The phrase, “beauty is in the eye of the beholder” seems especially true for scientists. What we study becomes not only intellectually beautiful, but also literally beautiful: the form is pleasing to the eyes. Appreciation and endearment develops over time as scientists gaze on their subject for hours, days, years. In fact, research by the psychologist Robert Zajonc shows that the more familiar you are with something, the more likely you are to enjoy it.
Researchers have suspected for a few years that neurotransmitters like dopamine play a role in how the immune system functions. But they didn’t know how cells in the immune system would actually used dopamine. A paper published on July 12 of this year shows for the first time that cells in the immune system send dopamine to other cells to trigger them into action. This is just like how neurons use dopamine in the brain! Check out the infographic for a summary of the discovery!
These beautiful little creatures are incredibly skilled at sniffing out mates. The pheromone the females release is called bombykol. Scientists are on the hunt for exactly how this pheromone activates the male brain.
The platypus and the echidna are the only mammals that have the power of electroreception, which means they can sense electrical changes. Check out this new Weird Animal Brain to learn how the platypus uses its bill to catch prey underwater!
Epigenetics change which genes are active and which are inactive. Research over the past few years has shown that these changes are important for protecting the brain from neurodegeneration and injury. A review paper came out on May 18th in the journal Nature Reviews Neuroscience that summarizes this research. Check out the infographic for a description of the review paper.
The brain is one of the most complex and amazing structures in the universe. It allows us to experience the world, feel, remember, and plan for the future. But for at least one organism, the brain is only a means to an end. Learn more in the infographic below!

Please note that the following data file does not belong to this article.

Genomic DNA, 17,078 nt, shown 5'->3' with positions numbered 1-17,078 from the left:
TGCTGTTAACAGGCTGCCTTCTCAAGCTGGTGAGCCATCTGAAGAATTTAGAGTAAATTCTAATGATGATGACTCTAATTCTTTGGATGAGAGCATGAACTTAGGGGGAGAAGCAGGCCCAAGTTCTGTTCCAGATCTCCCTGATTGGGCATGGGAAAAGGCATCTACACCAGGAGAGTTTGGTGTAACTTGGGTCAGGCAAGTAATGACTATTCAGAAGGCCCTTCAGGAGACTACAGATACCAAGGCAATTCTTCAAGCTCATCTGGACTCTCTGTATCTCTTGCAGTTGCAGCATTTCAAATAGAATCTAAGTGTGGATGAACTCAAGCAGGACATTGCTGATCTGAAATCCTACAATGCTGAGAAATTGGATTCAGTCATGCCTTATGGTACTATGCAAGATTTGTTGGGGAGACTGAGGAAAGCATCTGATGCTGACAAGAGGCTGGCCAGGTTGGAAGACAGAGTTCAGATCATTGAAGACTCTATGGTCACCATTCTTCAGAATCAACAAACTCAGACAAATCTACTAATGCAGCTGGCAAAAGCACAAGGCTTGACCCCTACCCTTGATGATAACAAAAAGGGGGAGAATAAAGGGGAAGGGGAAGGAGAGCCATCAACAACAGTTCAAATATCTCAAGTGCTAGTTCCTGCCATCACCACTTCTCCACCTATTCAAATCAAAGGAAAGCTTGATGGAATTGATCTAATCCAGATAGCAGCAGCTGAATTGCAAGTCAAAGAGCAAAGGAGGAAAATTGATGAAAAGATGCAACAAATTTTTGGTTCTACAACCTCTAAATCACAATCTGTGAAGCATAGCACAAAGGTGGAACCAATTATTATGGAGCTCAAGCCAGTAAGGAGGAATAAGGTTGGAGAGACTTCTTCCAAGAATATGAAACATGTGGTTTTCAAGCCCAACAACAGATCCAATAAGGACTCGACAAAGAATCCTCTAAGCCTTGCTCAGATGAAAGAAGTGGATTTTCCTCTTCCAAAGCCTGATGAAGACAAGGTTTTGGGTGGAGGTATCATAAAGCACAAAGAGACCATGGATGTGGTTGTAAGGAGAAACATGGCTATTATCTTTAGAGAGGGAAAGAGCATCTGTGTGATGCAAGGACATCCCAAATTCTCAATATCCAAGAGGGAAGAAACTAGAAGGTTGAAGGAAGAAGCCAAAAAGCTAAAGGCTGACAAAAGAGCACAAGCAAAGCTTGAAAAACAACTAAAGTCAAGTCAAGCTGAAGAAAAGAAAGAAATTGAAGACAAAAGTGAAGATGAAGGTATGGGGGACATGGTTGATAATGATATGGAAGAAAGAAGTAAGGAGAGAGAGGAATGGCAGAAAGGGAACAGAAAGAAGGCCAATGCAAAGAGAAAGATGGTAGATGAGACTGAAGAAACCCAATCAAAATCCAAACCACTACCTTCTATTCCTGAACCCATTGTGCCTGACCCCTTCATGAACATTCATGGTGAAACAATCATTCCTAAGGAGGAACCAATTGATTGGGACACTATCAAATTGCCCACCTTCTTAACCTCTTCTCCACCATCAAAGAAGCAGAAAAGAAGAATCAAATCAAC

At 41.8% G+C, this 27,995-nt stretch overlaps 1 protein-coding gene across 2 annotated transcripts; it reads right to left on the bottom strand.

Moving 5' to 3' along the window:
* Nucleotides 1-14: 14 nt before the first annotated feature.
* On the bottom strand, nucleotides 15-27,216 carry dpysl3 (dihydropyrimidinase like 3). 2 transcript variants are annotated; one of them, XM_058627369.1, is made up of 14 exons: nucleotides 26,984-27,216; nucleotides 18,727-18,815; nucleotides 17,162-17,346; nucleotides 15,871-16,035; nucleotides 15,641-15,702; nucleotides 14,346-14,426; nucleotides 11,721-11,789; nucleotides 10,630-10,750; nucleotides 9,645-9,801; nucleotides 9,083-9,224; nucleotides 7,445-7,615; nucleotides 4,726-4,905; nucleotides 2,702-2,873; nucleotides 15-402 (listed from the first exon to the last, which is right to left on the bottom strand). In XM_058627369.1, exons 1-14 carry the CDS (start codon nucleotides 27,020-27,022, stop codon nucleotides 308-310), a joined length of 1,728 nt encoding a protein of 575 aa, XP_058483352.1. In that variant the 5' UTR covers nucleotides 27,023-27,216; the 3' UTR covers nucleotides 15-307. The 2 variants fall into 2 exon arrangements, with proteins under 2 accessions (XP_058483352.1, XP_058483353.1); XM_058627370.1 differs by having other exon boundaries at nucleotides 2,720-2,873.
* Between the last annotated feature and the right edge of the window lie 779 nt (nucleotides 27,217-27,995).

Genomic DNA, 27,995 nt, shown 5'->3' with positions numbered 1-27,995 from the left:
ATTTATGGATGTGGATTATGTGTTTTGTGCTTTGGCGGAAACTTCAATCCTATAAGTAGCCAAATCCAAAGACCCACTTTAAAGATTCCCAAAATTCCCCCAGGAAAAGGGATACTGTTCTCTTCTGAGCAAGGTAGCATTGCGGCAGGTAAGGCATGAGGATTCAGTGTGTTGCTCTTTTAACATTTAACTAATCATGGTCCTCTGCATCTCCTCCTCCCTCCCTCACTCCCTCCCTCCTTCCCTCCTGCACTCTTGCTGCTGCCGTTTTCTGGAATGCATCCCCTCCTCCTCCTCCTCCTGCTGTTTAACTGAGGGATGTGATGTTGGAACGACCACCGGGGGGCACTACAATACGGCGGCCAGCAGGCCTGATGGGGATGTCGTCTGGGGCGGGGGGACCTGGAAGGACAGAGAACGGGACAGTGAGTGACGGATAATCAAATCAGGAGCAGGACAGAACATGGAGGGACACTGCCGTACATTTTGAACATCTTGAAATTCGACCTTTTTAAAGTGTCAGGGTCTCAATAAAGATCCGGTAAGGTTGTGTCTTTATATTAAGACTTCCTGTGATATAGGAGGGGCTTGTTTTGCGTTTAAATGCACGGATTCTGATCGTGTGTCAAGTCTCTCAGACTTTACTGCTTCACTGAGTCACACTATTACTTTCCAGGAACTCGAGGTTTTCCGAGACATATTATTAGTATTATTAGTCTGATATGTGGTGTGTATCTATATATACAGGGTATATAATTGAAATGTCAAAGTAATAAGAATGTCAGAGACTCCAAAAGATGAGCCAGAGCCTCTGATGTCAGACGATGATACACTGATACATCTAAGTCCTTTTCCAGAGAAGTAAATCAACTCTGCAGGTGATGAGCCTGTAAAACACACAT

The first human magnetic resonance imaging (MRI) scan was acquired almost 40 years ago. The scanner — hand-built by Dr. Raymond Damadian with the help of his two postdoctoral fellows — took nearly five hours to produce one snapshot of the human chest, and Dr. Damadian was eventually awarded the National Medal of Technology for his accomplishment.
Sometimes it’s hard to understand why scientists do what they do. Why spend a career studying cells, fungus, or flies? Other than being nerdy and wanting to learn about our world, what’s the point?Continue reading
To make a working nervous system, only two forces are necessary: excitation and inhibition. Continue reading
The octopus almost reaches alien status when it comes to its brain and nervous system. And yet, the differences can help us understand more about the human brain as well as unique solutions nature has come up with for difficult problems like camouflage. Octopuses can see polarized light, but cannot see color. However, their skin changes both color and texture to camouflage with the surroundings.Continue reading
Brain stimulation might sound like some Frankensteinian demonstration from a Victorian science fair. But in reality, it is a contemporary technique making a huge impact in neuroscience by addressing a longstanding limitation of traditional methods for investigating human brain function. Such techniques, like EEG and fMRI, can only be used to infer the effects of a stimulus or task on brain activity, and not vice versa. For example, a scientist might use EEG to study the effect of a task like arm movement on brain activity, but how can one study the effect of brain activity on arm movement?Continue reading